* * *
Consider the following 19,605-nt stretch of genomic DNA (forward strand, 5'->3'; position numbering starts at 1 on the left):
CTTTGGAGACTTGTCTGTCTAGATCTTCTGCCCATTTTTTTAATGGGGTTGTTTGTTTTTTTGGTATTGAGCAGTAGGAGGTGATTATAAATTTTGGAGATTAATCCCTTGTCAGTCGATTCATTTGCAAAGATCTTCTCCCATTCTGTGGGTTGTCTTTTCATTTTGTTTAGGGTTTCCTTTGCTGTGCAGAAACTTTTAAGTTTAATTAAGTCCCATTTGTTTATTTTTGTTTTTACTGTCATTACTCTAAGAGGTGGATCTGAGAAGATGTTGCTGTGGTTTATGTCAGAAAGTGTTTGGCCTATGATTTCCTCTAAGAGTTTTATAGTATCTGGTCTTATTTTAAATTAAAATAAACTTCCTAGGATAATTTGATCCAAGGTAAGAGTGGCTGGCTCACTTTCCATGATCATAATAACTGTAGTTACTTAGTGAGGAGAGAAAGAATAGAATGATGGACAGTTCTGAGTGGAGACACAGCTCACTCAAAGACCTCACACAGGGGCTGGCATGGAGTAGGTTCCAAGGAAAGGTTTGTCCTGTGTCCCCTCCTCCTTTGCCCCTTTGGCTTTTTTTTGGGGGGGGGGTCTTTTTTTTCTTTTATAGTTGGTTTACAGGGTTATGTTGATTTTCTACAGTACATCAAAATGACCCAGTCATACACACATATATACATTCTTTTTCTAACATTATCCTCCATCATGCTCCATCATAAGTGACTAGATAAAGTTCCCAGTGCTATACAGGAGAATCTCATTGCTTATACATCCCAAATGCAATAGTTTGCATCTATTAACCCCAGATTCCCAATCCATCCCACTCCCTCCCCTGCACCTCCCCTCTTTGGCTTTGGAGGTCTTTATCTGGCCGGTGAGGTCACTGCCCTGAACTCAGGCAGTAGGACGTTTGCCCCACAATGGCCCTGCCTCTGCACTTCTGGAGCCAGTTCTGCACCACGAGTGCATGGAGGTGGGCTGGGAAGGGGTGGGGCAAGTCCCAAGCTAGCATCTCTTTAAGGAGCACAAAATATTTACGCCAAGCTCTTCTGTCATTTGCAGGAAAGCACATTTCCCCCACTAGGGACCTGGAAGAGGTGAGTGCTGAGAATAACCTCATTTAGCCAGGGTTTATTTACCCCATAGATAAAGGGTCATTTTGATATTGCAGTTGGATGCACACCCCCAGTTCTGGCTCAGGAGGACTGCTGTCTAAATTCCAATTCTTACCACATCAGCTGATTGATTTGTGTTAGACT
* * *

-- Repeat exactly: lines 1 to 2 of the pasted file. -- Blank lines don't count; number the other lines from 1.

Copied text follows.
Consider the following 19,605-nt stretch of genomic DNA (forward strand, 5'->3'; position numbering starts at 1 on the left):
CTTTGGAGACTTGTCTGTCTAGATCTTCTGCCCATTTTTTTAATGGGGTTGTTTGTTTTTTTGGTATTGAGCAGTAGGAGGTGATTATAAATTTTGGAGATTAATCCCTTGTCAGTCGATTCATTTGCAAAGATCTTCTCCCATTCTGTGGGTTGTCTTTTCATTTTGTTTAGGGTTTCCTTTGCTGTGCAGAAACTTTTAAGTTTAATTAAGTCCCATTTGTTTATTTTTGTTTTTACTGTCATTACTCTAAGAGGTGGATCTGAGAAGATGTTGCTGTGGTTTATGTCAGAAAGTGTTTGGCCTATGATTTCCTCTAAGAGTTTTATAGTATCTGGTCTTATTTTAAATTAAAATAAACTTCCTAGGATAATTTGATCCAAGGTAAGAGTGGCTGGCTCACTTTCCATGATCATAATAACTGTAGTTACTTAGTGAGGAGAGAAAGAATAGAATGATGGACAGTTCTGAGTGGAGACACAGCTCACTCAAAGACCTCACACAGGGGCTGGCATGGAGTAGGTTCCAAGGAAAGGTTTGTCCTGTGTCCCCTCCTCCTTTGCCCCTTTGGCTTTTTTTTGGGGGGGGGGTCTTTTTTTTCTTTTATAGTTGGTTTACAGGGTTATGTTGATTTTCTACAGTACATCAAAATGACCCAGTCATACACACATATATACATTCTTTTTCTAACATTATCCTCCATCATGCTCCATCATAAGTGACTAGATAAAGTTCCCAGTGCTATACAGGAGAATCTCATTGCTTATACATCCCAAATGCAATAGTTTGCATCTATTAACCCCAGATTCCCAATCCATCCCACTCCCTCCCCTGCACCTCCCCTCTTTGGCTTTGGAGGTCTTTATCTGGCCGGTGAGGTCACTGCCCTGAACTCAGGCAGTAGGACGTTTGCCCCACAATGGCCCTGCCTCTGCACTTCTGGAGCCAGTTCTGCACCACGAGTGCATGGAGGTGGGCTGGGAAGGGGTGGGGCAAGTCCCAAGCTAGCATCTCTTTAAGGAGCACAAAATATTTACGCCAAGCTCTTCTGTCATTTGCAGGAAAGCACATTTCCCCCACTAGGGACCTGGAAGAGGTGAGTGCTGAGAATAACCTCATTTAGCCAGGGTTTATTTACCCCATAGATAAAGGGTCATTTTGATATTGCAGTTGGATGCACACCCCCAGTTCTGGCTCAGGAGGACTGCTGTCTAAATTCCAATTCTTACCACATCAGCTGATTGATTTGTGTTAGACT